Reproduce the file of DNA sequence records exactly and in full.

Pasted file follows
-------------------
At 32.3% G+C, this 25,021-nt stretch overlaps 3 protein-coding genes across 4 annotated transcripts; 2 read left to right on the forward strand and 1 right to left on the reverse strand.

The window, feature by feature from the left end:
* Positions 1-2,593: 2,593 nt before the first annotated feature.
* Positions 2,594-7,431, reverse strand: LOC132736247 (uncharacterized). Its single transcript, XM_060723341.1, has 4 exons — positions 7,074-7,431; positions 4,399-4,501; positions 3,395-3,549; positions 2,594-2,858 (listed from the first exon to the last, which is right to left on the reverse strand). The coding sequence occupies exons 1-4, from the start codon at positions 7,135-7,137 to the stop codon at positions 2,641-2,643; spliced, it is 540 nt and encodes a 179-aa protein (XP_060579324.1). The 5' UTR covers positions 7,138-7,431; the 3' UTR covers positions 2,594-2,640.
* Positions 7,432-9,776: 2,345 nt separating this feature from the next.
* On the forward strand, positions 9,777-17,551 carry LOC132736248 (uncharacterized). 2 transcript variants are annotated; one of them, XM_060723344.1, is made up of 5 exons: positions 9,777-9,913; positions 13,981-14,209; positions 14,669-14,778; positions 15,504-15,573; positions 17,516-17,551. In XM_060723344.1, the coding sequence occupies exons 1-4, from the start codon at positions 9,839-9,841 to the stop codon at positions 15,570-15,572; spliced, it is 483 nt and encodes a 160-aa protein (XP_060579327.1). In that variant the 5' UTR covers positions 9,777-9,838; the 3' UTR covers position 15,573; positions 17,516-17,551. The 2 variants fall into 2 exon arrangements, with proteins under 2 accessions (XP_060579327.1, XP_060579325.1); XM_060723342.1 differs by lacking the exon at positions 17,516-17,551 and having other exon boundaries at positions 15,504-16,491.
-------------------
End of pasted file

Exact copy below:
At 32.3% G+C, this 25,021-nt stretch overlaps 3 protein-coding genes across 4 annotated transcripts; 2 read left to right on the forward strand and 1 right to left on the reverse strand.

The window, feature by feature from the left end:
* Positions 1-2,593: 2,593 nt before the first annotated feature.
* Positions 2,594-7,431, reverse strand: LOC132736247 (uncharacterized). Its single transcript, XM_060723341.1, has 4 exons — positions 7,074-7,431; positions 4,399-4,501; positions 3,395-3,549; positions 2,594-2,858 (listed from the first exon to the last, which is right to left on the reverse strand). The coding sequence occupies exons 1-4, from the start codon at positions 7,135-7,137 to the stop codon at positions 2,641-2,643; spliced, it is 540 nt and encodes a 179-aa protein (XP_060579324.1). The 5' UTR covers positions 7,138-7,431; the 3' UTR covers positions 2,594-2,640.
* Positions 7,432-9,776: 2,345 nt separating this feature from the next.
* On the forward strand, positions 9,777-17,551 carry LOC132736248 (uncharacterized). 2 transcript variants are annotated; one of them, XM_060723344.1, is made up of 5 exons: positions 9,777-9,913; positions 13,981-14,209; positions 14,669-14,778; positions 15,504-15,573; positions 17,516-17,551. In XM_060723344.1, the coding sequence occupies exons 1-4, from the start codon at positions 9,839-9,841 to the stop codon at positions 15,570-15,572; spliced, it is 483 nt and encodes a 160-aa protein (XP_060579327.1). In that variant the 5' UTR covers positions 9,777-9,838; the 3' UTR covers position 15,573; positions 17,516-17,551. The 2 variants fall into 2 exon arrangements, with proteins under 2 accessions (XP_060579327.1, XP_060579325.1); XM_060723342.1 differs by lacking the exon at positions 17,516-17,551 and having other exon boundaries at positions 15,504-16,491.